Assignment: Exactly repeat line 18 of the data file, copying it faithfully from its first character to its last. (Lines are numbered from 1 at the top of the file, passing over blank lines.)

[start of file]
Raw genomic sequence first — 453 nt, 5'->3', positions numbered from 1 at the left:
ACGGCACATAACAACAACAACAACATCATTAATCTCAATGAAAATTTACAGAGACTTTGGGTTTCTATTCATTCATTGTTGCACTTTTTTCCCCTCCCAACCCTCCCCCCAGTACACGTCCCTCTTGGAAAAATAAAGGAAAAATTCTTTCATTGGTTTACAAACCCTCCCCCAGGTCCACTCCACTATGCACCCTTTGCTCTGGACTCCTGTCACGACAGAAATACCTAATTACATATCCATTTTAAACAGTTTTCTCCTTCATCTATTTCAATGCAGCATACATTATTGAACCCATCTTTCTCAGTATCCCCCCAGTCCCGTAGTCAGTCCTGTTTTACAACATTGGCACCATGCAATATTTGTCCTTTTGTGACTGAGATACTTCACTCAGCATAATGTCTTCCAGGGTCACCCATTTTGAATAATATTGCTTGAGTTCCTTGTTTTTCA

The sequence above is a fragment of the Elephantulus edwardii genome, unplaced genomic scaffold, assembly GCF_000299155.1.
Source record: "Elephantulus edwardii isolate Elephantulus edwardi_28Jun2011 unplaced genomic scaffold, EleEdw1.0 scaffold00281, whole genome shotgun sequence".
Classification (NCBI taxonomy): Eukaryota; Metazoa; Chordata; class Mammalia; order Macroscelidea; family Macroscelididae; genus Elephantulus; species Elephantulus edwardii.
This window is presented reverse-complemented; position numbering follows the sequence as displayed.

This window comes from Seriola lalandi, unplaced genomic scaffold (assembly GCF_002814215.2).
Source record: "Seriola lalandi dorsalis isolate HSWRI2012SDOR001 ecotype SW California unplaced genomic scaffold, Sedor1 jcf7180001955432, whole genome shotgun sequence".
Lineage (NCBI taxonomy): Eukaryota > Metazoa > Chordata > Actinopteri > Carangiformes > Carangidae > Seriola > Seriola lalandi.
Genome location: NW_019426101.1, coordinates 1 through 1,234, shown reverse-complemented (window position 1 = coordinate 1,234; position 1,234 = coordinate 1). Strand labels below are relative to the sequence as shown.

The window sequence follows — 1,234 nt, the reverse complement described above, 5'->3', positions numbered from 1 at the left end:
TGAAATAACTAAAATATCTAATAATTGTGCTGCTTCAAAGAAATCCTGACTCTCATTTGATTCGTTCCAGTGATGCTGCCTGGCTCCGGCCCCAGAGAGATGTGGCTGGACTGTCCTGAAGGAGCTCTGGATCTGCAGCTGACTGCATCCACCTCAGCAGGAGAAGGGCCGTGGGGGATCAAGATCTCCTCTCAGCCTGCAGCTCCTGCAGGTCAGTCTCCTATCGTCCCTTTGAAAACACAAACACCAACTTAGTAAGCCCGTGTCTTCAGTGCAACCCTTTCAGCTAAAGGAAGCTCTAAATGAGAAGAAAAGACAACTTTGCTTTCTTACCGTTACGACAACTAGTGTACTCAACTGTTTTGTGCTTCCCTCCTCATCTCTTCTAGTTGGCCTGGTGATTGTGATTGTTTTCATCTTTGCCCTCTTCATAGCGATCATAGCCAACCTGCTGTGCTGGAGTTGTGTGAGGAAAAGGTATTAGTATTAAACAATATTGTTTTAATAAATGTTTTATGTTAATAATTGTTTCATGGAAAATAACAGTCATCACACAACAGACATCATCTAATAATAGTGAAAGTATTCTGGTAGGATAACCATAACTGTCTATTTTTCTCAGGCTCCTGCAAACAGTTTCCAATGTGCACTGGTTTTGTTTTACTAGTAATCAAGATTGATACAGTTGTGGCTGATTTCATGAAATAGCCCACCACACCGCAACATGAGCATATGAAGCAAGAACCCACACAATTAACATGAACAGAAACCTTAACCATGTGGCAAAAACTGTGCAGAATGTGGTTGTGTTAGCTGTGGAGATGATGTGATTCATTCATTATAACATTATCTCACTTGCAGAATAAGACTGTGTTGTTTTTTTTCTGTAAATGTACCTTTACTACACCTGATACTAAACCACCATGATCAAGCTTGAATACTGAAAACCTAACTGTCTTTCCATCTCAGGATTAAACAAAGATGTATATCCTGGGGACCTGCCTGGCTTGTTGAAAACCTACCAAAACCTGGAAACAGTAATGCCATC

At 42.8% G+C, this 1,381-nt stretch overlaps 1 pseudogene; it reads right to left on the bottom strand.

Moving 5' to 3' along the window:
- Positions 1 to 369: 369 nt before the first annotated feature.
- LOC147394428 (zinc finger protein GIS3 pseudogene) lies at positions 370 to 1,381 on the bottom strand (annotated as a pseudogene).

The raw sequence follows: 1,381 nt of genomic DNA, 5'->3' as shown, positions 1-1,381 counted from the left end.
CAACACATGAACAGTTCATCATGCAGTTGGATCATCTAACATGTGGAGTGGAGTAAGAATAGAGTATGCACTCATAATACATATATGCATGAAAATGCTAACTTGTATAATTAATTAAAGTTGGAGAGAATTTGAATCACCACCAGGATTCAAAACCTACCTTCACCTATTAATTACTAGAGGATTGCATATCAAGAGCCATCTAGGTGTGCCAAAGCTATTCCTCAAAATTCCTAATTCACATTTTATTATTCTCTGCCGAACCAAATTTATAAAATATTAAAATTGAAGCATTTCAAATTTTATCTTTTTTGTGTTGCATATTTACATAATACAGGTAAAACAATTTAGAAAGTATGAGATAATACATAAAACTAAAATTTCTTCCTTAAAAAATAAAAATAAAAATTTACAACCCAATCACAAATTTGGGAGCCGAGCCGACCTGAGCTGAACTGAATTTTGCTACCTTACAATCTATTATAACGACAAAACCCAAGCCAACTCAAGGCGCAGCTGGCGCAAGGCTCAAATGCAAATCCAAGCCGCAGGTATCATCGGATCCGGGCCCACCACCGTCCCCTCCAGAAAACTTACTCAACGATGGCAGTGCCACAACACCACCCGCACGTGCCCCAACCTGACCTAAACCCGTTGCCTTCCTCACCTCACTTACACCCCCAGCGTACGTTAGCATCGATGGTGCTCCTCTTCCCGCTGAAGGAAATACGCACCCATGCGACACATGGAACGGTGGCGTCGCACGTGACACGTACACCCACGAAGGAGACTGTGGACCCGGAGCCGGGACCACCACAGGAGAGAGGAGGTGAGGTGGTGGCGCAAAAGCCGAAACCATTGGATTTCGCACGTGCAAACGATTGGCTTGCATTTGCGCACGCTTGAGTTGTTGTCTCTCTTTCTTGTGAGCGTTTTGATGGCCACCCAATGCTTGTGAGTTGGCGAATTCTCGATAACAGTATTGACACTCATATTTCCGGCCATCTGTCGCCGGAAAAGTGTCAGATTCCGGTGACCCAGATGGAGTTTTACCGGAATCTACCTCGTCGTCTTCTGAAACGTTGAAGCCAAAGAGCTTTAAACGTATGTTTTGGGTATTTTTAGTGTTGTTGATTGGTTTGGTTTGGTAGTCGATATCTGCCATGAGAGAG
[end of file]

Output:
CAACACATGAACAGTTCATCATGCAGTTGGATCATCTAACATGTGGAGTGGAGTAAGAATAGAGTATGCACTCATAATACATATATGCATGAAAATGCTAACTTGTATAATTAATTAAAGTTGGAGAGAATTTGAATCACCACCAGGATTCAAAACCTACCTTCACCTATTAATTACTAGAGGATTGCATATCAAGAGCCATCTAGGTGTGCCAAAGCTATTCCTCAAAATTCCTAATTCACATTTTATTATTCTCTGCCGAACCAAATTTATAAAATATTAAAATTGAAGCATTTCAAATTTTATCTTTTTTGTGTTGCATATTTACATAATACAGGTAAAACAATTTAGAAAGTATGAGATAATACATAAAACTAAAATTTCTTCCTTAAAAAATAAAAATAAAAATTTACAACCCAATCACAAATTTGGGAGCCGAGCCGACCTGAGCTGAACTGAATTTTGCTACCTTACAATCTATTATAACGACAAAACCCAAGCCAACTCAAGGCGCAGCTGGCGCAAGGCTCAAATGCAAATCCAAGCCGCAGGTATCATCGGATCCGGGCCCACCACCGTCCCCTCCAGAAAACTTACTCAACGATGGCAGTGCCACAACACCACCCGCACGTGCCCCAACCTGACCTAAACCCGTTGCCTTCCTCACCTCACTTACACCCCCAGCGTACGTTAGCATCGATGGTGCTCCTCTTCCCGCTGAAGGAAATACGCACCCATGCGACACATGGAACGGTGGCGTCGCACGTGACACGTACACCCACGAAGGAGACTGTGGACCCGGAGCCGGGACCACCACAGGAGAGAGGAGGTGAGGTGGTGGCGCAAAAGCCGAAACCATTGGATTTCGCACGTGCAAACGATTGGCTTGCATTTGCGCACGCTTGAGTTGTTGTCTCTCTTTCTTGTGAGCGTTTTGATGGCCACCCAATGCTTGTGAGTTGGCGAATTCTCGATAACAGTATTGACACTCATATTTCCGGCCATCTGTCGCCGGAAAAGTGTCAGATTCCGGTGACCCAGATGGAGTTTTACCGGAATCTACCTCGTCGTCTTCTGAAACGTTGAAGCCAAAGAGCTTTAAACGTATGTTTTGGGTATTTTTAGTGTTGTTGATTGGTTTGGTTTGGTAGTCGATATCTGCCATGAGAGAG